Europe’s energy bill touches $1 Tn; marks the start of worst crisis

Europe has reportedly been hit by nearly $1 trillion for skyrocketing energy costs as a result of the Russia and Ukraine war, pushing the worst crisis in decades in just getting off the ground.

Post this winter, the region will have to replenish its gas resources with little to no supplies from Russia, leading to growing competition for gas tankers. Even with more LNG or liquefied natural gas import establishments springing online, the market is likely to remain cramped until 2026, when additional generation capacity from the United States to Qatar becomes obtainable. That would indicate no relief from inflated prices.

Though governments across the continent were able to lower the impact on consumers and businesses by providing more than $700 billion in support, a state of emergency may persist for years, as indicated by the Brussels-based research think tank, Bruegel. The assistance that ward off the sting for millions of people and businesses now appears to be unaffordable due to escalating interest rates and countries that are probably already in recession.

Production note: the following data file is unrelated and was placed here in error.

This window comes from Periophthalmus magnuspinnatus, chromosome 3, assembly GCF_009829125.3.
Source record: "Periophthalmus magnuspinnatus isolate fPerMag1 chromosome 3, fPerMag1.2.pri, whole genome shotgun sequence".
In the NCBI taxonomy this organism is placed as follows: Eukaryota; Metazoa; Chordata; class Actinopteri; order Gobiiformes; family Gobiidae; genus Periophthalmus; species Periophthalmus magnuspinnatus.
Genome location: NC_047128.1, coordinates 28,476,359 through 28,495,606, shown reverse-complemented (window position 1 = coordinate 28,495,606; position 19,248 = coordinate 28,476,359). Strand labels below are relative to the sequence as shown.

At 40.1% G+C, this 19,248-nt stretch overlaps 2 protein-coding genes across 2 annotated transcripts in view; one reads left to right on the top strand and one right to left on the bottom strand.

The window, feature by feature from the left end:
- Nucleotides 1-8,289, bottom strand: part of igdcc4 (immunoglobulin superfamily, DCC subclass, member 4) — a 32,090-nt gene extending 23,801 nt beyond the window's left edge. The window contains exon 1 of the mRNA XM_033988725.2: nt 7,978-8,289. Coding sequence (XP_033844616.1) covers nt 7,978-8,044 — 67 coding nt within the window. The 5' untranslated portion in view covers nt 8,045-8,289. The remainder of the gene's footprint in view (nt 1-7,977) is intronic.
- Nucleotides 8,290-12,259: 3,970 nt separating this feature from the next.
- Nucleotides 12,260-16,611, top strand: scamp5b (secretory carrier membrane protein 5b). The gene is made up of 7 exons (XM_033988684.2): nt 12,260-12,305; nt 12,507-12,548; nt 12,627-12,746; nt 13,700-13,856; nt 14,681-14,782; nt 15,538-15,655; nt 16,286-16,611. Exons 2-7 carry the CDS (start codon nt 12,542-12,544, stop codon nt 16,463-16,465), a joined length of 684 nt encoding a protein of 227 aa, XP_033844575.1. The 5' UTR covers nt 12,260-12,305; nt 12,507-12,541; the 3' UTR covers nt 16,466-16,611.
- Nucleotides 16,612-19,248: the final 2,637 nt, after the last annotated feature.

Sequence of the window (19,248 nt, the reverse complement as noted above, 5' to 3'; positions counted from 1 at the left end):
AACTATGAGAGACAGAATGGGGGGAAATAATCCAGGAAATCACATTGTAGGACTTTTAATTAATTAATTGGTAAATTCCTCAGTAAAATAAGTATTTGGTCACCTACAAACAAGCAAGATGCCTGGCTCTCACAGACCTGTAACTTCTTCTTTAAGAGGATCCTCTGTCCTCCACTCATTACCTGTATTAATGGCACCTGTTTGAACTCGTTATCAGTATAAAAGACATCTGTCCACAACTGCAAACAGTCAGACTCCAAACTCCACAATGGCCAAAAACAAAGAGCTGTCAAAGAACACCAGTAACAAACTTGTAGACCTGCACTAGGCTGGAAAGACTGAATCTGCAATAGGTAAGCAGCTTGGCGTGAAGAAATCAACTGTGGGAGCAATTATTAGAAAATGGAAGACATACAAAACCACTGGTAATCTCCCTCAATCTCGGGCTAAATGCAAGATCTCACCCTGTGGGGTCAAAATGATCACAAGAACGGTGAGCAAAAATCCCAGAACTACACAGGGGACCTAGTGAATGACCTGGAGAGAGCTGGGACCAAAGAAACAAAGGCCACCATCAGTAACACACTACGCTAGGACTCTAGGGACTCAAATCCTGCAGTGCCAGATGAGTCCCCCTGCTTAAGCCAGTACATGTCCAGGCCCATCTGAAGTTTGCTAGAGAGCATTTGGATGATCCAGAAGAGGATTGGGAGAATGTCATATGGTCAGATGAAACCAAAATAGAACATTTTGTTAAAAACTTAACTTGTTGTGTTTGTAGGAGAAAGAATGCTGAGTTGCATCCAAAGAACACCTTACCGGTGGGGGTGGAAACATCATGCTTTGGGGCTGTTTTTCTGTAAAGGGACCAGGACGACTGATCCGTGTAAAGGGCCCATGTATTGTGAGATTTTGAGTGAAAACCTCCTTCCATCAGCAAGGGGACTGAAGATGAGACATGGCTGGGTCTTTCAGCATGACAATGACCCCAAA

According to Martin Devenish, a director at the consulting firm S-RM, after adding up all the bailouts and subsidies, the total would account for an absurdly high sum of money. Devenish further claimed that the governments are going to have a much harder time handling this situation next year.

Government financial resources are already at a loss. Over 60% of the GDP or gross domestic product is the debt ceiling for the European Union, which applies to around half of its member states.

The approximately $1 trillion figure is a large assessment of higher energy costs for businesses and consumers, a few of which, but not all, were offset by relief programs. Similar estimates from Bruegel considering the demand and price growth were released this month in an IMF report.

Source credit: